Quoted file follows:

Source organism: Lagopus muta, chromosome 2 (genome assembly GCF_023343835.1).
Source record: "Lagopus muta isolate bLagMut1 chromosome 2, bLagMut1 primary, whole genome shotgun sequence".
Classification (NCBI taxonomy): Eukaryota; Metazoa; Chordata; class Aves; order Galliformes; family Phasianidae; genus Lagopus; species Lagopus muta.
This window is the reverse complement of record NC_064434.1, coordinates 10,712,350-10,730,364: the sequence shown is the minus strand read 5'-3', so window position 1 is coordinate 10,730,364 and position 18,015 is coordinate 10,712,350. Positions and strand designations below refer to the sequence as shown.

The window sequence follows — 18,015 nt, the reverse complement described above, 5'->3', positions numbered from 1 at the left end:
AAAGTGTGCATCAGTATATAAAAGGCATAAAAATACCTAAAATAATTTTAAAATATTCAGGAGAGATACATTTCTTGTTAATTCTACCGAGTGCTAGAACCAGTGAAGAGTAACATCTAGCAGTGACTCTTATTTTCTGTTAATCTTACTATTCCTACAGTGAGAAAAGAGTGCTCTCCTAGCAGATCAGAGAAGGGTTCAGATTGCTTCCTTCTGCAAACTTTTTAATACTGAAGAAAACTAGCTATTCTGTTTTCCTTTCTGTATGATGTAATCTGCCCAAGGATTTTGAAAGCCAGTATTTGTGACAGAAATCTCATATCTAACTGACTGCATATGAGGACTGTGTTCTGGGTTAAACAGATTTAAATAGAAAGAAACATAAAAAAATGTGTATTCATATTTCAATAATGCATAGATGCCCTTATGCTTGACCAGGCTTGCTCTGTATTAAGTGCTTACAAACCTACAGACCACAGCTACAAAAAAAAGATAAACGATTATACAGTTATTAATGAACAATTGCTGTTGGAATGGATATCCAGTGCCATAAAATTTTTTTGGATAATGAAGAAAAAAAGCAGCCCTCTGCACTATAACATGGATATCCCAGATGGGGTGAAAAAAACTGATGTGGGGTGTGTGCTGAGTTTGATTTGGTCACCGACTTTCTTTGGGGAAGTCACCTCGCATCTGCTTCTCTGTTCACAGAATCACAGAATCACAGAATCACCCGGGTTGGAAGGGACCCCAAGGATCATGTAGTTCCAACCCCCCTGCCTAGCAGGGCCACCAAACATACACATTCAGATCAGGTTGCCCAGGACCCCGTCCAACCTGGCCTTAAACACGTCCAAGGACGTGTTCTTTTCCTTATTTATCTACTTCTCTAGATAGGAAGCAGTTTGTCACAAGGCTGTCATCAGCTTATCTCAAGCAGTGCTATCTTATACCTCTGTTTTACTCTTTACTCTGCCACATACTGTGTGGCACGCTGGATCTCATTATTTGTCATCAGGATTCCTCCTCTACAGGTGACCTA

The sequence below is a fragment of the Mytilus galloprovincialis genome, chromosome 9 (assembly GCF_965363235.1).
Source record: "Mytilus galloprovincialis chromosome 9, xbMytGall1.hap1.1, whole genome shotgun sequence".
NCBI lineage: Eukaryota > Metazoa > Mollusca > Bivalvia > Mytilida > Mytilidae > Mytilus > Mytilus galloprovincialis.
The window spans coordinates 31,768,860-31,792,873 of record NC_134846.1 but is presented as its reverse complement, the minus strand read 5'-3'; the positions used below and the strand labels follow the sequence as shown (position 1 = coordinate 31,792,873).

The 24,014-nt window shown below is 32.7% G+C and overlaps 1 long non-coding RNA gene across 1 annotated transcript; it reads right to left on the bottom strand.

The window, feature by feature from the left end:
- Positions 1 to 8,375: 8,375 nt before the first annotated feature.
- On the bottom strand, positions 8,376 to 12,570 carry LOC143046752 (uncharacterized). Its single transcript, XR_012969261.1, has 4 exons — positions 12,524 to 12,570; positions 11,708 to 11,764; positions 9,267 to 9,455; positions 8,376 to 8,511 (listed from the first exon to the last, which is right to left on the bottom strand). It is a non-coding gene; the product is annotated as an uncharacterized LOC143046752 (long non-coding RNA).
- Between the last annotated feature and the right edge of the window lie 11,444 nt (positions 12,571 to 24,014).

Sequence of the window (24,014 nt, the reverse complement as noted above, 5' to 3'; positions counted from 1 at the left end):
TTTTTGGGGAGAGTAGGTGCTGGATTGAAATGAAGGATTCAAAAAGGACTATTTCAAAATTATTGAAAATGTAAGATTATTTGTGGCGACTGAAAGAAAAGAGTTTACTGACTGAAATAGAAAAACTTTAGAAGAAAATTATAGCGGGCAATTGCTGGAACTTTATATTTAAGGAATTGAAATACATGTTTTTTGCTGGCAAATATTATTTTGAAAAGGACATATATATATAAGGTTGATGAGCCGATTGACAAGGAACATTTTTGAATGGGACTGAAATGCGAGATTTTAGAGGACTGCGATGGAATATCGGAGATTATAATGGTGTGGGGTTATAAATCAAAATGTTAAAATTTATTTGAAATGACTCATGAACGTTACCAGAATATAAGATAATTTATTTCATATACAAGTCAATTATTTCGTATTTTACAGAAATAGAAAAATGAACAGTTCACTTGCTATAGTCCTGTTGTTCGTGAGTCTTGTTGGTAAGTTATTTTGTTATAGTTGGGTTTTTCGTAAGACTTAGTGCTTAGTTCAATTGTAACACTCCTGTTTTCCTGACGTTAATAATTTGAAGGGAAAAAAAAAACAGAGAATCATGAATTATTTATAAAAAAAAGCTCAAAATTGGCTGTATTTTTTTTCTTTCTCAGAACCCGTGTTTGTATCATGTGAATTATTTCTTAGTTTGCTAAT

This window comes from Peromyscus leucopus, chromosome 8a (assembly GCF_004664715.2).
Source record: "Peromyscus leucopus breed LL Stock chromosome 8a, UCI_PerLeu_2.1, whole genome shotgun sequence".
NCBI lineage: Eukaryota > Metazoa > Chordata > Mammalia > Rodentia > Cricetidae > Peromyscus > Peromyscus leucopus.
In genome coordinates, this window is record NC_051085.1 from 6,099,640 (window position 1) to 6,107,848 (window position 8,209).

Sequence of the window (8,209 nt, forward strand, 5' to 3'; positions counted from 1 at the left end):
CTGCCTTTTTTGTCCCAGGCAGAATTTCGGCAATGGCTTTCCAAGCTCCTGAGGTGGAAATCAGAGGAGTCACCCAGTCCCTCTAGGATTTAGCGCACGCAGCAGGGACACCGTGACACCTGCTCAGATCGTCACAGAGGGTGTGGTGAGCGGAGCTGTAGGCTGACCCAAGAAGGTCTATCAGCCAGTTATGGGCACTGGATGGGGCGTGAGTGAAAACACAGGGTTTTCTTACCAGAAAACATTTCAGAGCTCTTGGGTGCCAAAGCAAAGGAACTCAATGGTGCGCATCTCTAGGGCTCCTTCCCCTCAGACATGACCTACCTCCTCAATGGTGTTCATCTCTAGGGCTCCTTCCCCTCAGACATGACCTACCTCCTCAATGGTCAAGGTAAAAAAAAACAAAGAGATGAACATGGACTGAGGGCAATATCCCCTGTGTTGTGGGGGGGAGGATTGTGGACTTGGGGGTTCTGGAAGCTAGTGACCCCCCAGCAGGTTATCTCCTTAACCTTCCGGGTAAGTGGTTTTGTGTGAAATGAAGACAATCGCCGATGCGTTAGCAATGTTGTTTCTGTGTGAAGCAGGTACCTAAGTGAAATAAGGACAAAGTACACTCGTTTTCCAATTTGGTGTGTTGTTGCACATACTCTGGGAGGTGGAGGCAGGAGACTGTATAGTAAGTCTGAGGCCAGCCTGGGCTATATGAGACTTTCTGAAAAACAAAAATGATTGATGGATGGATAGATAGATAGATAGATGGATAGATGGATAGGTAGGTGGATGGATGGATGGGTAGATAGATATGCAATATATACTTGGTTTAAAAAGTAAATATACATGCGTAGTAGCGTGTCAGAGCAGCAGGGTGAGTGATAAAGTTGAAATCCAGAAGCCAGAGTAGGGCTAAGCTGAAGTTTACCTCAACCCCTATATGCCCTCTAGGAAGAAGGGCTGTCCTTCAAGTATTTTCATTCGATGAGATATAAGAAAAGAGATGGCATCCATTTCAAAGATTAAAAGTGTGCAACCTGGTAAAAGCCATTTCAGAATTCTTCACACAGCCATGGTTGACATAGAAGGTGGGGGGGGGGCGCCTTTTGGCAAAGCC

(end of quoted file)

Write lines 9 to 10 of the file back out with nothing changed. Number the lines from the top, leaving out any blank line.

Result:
NCBI lineage: Eukaryota > Metazoa > Mollusca > Bivalvia > Mytilida > Mytilidae > Mytilus > Mytilus galloprovincialis.
The window spans coordinates 31,768,860-31,792,873 of record NC_134846.1 but is presented as its reverse complement, the minus strand read 5'-3'; the positions used below and the strand labels follow the sequence as shown (position 1 = coordinate 31,792,873).